In September 1876, a vicious gang of outlaws came up against some ordinary Minnesotans.
The outlaws came out on the short end. Twice.
The Civil War ended more than a decade before the James-Younger Gang rode into Minnesota. But it was far from over in Missouri, devastated by guerrilla warfare and still simmering with resentment.
It's morning in the Little Town on the Prairie, and we're thumbing through the guest book at the Prairie House Manor B&B.
"I can't believe we are in the 'Little Town' where Laura grew up,'' one woman writes. "This is truly a dream come true,'' writes another.
So many little girls, so many dreams. When Laura Ingalls Wilder wrote her nine books about growing up on the American frontier of the 1870s and 1880s, she had no idea her idealized portrait of pioneer life would be such powerful medicine to so many.
It's easy to see why the Plains Indians saw the Great Spirit at work in a far corner of Minnesota.
Amid an ocean of tall grass, a fractured pile of hard red rock suddenly erupts from the sod. It's Sioux quartzite, once sand at the edge of a red ocean, cooked and pressed into marble-like stone over a billion years.
Beneath the quartzite is a thin seam of a softer stone, a red, hardened clay that's barely harder than a fingernail.
In the land of 10,000 lakes, prairie often is dismissed as, well, dull.
But in the farthest corner of Minnesota, a dramatic patch of terrain offers more spectacle than an Imax show.
I stood atop Blue Mounds one afternoon in June, watching as bolts of lightening rocketed earthward from a leaden, wraparound
Sometimes, it comes as a shock to tourists, especially those who grew up watching the TV show "Little House on the Prairie,'' that life on the frontier wasn't all that fun.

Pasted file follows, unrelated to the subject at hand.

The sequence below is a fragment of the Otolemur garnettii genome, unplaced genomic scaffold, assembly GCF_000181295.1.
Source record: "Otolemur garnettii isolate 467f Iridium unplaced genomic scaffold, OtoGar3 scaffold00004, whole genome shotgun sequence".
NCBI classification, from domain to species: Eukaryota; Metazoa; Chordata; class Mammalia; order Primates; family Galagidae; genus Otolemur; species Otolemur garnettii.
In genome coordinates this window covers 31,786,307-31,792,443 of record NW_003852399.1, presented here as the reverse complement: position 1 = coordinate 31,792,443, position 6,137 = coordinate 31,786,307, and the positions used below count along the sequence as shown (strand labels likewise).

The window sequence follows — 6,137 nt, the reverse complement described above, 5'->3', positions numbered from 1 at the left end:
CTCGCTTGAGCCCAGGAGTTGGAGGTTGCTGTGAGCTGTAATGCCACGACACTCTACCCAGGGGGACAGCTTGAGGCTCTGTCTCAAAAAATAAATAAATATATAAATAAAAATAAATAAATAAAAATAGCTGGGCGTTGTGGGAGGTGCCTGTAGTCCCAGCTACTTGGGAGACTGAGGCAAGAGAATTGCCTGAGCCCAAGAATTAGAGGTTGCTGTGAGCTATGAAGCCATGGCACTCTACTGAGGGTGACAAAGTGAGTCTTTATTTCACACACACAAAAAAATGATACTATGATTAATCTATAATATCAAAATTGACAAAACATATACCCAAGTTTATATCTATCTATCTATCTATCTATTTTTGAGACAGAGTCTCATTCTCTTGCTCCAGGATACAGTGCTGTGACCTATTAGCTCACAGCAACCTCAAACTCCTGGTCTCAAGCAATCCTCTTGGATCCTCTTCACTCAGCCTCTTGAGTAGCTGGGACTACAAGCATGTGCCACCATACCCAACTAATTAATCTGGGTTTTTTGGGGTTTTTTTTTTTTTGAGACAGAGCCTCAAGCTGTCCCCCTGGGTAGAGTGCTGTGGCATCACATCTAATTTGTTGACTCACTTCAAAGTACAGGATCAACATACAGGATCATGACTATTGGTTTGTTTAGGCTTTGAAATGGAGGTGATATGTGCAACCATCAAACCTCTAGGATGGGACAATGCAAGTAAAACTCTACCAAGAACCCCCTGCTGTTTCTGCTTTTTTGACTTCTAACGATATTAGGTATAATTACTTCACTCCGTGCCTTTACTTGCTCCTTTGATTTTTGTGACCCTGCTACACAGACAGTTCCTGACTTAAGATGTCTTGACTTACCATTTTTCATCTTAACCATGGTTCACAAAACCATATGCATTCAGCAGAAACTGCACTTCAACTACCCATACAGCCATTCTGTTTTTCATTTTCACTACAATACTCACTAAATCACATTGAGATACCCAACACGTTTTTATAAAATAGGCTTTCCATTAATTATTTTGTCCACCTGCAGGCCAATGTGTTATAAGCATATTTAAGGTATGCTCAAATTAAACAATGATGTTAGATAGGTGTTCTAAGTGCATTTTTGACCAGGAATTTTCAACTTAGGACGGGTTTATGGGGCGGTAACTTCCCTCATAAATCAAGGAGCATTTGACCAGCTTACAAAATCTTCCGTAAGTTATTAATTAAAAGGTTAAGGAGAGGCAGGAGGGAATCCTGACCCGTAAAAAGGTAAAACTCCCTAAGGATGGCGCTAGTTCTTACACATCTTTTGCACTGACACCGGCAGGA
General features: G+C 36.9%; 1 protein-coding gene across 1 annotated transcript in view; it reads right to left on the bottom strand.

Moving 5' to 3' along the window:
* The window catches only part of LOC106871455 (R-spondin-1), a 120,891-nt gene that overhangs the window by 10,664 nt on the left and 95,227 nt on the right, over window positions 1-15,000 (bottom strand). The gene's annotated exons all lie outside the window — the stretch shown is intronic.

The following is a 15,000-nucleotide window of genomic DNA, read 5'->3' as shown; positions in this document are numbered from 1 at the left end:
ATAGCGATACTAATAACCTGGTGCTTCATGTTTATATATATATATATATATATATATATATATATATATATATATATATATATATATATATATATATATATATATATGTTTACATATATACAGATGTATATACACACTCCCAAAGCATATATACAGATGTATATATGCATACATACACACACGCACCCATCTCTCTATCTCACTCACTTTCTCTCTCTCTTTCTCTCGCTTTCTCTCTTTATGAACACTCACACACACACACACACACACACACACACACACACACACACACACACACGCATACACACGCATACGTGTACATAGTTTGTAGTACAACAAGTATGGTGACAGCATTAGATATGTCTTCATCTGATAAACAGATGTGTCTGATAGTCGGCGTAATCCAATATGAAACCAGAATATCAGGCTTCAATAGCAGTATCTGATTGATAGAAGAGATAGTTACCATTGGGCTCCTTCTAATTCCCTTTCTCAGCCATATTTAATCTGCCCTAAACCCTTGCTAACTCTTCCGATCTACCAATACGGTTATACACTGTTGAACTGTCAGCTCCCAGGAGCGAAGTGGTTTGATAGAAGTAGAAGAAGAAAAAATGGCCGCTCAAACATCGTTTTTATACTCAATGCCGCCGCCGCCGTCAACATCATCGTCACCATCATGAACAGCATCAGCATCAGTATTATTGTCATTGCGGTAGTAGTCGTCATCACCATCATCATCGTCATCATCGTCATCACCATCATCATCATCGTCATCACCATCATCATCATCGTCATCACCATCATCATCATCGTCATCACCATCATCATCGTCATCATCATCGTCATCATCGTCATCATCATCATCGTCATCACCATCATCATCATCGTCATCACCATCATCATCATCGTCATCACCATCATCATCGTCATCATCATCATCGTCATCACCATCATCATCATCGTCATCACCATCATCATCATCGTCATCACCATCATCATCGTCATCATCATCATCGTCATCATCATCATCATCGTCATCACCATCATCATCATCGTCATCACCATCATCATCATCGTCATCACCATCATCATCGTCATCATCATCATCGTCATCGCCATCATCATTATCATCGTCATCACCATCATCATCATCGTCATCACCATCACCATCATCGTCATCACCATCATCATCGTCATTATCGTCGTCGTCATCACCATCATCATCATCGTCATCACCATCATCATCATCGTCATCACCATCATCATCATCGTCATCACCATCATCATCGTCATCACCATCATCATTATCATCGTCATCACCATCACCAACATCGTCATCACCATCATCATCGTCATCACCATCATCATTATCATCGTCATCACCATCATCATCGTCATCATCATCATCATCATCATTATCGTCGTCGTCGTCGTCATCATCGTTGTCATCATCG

Twenty miles east of Walnut Grove, Stan McCone tells it as it was. A farmer, he'd heard stories about the early sod houses. None remained, so he decided to build one of his own, using an old sod cutter.
"There were 13 sod houses in this neighborhood, and those are just the ones we know about,'' he says. "But with all those, there's zero recollection of them, and I know why — because of all the buried children alongside them. They had such hardship.''
In the middle of farm fields, on a slab of the same Sioux quartzite that pops out of the sod farther west at Pipestone and Blue Mound, the story of an ancient people is written with nearly 2,000 characters.
They’re dramatic characters — serpents of the underworld, and thunderbirds who shoot lightening bolts from their eyes.
There are buffalos and stick figures and atlatls, a spear-throwing device, but no bow and arrows, which began to replace the atlatl 1,000 years ago.
In the southwest corner of the state, the prairie hardly looks like typical Minnesota vacation land.
Instead of lakes, fractured red quartzite erupts from the earth, and wind towers pop up on the horizon like giant black daisies. Herds of bison graze in fields, and yellow blooms cover prickly pear cactus.
This was the spiritual center of the universe for indigenous people on the prairie, and it exerts a pull on others, too.